28 May 1999

Not better to be bigger

Big is not always beautiful,

according to the owners of our

new adopted farm in north

Wales. Robert Davies reports

CEIRIOG Jones is part way through changing the way he runs his business.

It was, he admits, a bit of a Road to Damascus conversion.

Mr Jones examined his farm accounts a year ago and saw the light. He was physically and mentally exhausted from trying to expand the business using parcels of rented land as far away as Cheshire, and was losing money.

When he saw his 1997/98 figures and the trading loss of £30,000 his ambition was severely dented. He decided to slash costs and optimise the production of high-quality stock from a smaller area of land.

"Like many farmers, I had fallen into the trap of believing that the business had to get bigger to survive," says Mr Jones. "But I needed £25,000 a year just to pay for a worker and rented grazing. I was chasing my tail but pride would not let me admit it."

He admits that stepping off the treadmill hurt that pride. But he is sure he can make a reasonable living by cutting costs and concentrating on farming Cilgoed, near Corwen in Denbighshire, along with a small area of rented land.

The transition is not proving to be easy. His full-time worker has gone but stock numbers remain high to use unexpired grass lets. The aim is to reduce ewe numbers from 760 to 500 and to cull 13 of the 63 sucklers.

He has also applied to join Tir Gofal, the new Welsh whole farm agri-environment scheme. If the unit is accepted it will provide an income of £3000 a year for 10 years.

This spring he and his wife, Mair, lambed 740 ewes. These dropped 1200 lambs of which 1080 are alive. Cold wet weather and coccidiosis have slowed growth rates. In a normal season the first lambs finish at the end of July. In 1998 these realised £32 a head, or £2 a head more than others carried until October, and sold at heavier weights.

For the first time 490 lambs, including Mule ram lambs, were held until the turn of the year on a deadweight contract with an abattoir supplying Marks and Spencer. This paid well and showed that Mule lambs routinely discounted by auction buyers for poor conformation can grade U and R.

Mr Jones hopes to sign a similar contract this season. Terminal sires are not used and, though he is a great supporter of livestock markets, he is beginning to question whether he can improve the average price of his pure Beulah and Mule ram lambs by letting them be valued on the hook.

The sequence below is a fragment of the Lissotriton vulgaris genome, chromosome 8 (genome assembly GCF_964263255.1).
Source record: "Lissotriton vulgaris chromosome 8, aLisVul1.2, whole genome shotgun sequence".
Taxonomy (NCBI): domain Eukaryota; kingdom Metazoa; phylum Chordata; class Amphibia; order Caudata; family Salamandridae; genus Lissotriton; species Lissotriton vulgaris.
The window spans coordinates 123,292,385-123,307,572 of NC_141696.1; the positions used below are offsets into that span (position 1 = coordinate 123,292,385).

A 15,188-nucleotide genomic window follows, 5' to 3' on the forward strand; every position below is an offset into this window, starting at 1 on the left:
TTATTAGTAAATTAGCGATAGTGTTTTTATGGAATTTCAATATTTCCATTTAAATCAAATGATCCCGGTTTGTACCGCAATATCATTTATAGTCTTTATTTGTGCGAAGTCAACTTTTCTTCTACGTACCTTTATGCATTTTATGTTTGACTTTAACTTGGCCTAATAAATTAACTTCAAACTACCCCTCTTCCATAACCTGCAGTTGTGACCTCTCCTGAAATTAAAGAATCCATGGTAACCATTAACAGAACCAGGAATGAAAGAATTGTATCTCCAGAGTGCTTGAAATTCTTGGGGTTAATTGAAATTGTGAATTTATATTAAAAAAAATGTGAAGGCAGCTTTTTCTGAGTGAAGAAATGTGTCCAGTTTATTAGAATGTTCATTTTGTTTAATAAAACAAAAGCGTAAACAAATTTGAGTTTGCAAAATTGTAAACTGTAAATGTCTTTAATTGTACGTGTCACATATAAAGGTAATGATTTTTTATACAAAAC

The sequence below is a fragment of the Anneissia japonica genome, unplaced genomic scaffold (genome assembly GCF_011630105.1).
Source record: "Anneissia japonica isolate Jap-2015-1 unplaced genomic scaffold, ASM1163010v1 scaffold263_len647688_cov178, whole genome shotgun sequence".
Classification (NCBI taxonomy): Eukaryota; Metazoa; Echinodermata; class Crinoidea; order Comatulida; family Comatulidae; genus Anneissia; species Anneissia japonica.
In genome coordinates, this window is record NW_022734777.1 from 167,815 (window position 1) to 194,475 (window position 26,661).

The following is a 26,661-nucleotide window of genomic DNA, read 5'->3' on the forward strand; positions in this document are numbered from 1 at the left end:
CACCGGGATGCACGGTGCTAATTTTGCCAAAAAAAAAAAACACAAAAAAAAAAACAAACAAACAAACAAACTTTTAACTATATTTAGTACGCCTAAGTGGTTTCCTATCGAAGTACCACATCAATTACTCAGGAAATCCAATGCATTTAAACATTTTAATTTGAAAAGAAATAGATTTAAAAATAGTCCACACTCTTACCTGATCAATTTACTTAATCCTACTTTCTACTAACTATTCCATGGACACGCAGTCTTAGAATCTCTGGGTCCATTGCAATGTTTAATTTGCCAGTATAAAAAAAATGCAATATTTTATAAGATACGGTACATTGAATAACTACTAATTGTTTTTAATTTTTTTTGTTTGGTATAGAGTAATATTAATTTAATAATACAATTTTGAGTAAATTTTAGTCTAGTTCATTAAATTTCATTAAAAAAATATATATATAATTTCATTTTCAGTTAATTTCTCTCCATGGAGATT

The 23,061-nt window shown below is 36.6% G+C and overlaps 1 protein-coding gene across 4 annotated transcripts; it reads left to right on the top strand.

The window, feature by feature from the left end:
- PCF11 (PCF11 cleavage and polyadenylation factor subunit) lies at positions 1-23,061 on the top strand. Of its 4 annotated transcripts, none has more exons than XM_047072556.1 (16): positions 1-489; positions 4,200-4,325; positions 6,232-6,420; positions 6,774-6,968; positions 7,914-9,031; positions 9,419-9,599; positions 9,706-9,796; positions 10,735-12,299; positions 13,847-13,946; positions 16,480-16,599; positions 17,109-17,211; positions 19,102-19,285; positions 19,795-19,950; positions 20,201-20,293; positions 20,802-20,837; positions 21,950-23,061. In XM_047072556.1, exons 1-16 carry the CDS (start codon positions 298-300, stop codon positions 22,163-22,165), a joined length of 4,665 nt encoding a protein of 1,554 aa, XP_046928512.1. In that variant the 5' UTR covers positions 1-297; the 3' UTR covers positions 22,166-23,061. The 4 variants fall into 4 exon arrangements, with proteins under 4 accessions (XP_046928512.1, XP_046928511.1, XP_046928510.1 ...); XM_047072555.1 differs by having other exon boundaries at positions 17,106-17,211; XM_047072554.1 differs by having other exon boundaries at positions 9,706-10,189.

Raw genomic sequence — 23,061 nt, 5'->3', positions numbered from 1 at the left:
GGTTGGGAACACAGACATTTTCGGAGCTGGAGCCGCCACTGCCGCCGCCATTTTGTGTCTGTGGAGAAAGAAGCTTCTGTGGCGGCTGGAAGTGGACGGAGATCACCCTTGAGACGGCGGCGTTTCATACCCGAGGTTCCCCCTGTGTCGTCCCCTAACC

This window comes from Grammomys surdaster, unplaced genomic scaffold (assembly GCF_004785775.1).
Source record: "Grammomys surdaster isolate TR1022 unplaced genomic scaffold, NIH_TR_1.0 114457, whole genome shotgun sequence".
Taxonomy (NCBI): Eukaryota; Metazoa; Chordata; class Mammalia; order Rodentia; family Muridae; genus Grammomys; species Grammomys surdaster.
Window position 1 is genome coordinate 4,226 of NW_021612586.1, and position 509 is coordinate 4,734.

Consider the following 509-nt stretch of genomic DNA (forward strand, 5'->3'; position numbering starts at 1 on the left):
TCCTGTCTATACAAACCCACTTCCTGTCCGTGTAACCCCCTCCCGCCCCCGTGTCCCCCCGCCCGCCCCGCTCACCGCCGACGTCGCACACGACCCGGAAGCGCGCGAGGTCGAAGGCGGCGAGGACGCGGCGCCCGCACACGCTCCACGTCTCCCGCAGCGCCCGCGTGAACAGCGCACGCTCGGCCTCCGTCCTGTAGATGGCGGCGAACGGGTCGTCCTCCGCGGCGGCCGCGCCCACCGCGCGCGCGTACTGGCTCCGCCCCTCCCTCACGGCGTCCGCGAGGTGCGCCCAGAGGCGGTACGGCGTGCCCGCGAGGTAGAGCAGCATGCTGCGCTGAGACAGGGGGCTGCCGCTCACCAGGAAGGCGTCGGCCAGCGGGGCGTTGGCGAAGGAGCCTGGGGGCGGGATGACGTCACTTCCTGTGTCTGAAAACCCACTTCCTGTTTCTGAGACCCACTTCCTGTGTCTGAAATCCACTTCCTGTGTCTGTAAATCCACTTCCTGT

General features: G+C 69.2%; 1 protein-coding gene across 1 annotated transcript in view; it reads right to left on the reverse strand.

Many years of YFC stock-judging competitions have given him a pretty good eye for selecting lambs with the optimum level of finish for the breed. It is no surprise he gets annoyed when his lambs are downgraded at markets for no apparent reason.

The original name of the farm was Garw Fynnydd, or rough mountain. It is apt, with the land running up to the 374m (1230ft) contour. Trees do not grow on half the land. Only 24ha (59 acres) can be mown and 12ha (30 acres) are a no-go area for vehicles.

With good management the Beulah breed does well on the unit and provides a valuable extra product, Welsh Mule ewes. But last autumn the Jones Mule yearlings averaged £62 a head compared with £92 the year before and Mr Jones is worried that the slide will continue.

The sucklers started calving on April 2 and things went well until May 20 when the vet had to be called to a rather wild heifer with an apparently breeched calf. In fact the calf had a badly deformed spine and lived for only a few minutes.

"We try to call out the vet as little as possible but we could not afford to lose what might have been a valuable bull calf."

As the couple struggle to put their livestock business back onto an even keel they have been shocked and dismayed by the appointment of a vegetarian as Agriculture Secretary to the Welsh Assembly.

"I do not see how someone who is opposed to meat eating can possibly begin to understand our problems, or have sympathy with us," says Mrs Jones.

There is also deep concern about revision of HLCA payments. Having decided to farm a smaller area fairly intensively the partners will lose out badly if payments are based on area rather than stock numbers with no historical reference.

"We will have to wait and see what comes out of the consultation. But if the worst happens a unit like ours will no longer be viable, with devastating consequences for rural communities and the environment," says Mr Jones.

Like many other flockmasters he is worried about the low price of wool. For the second year running the cost of shearing will exceed the value of the clip. &#42

FARMFACTS

&#8226 An 81ha (200-acre) farm in north Wales owned and run by Ceiriog Jones and his wife, Mair, who are also tenants on a further 18ha (44 acres). There is 10ha (25 acres) on an 11-month let.

&#8226 Most land is steep, classified as severely disadvantaged. It carries 760 Builth Wells-type Beulah ewes, 330 ewe lambs and 63 spring and summer calving suckler cows.

&#8226 Older ewes not breeding replacements are put to Bluefaced Leicester tups to produce Welsh Mules for sale as ewe lambs or yearlings. Bull calves, once finished on farm, now planned to be sold on green CIDs.

&#8226 Mr Jones was a Welsh Sheep Strategy scholarship winner in 1998. The farm is one of three in Wales selected for an MLC co-ordinated technology transfer project.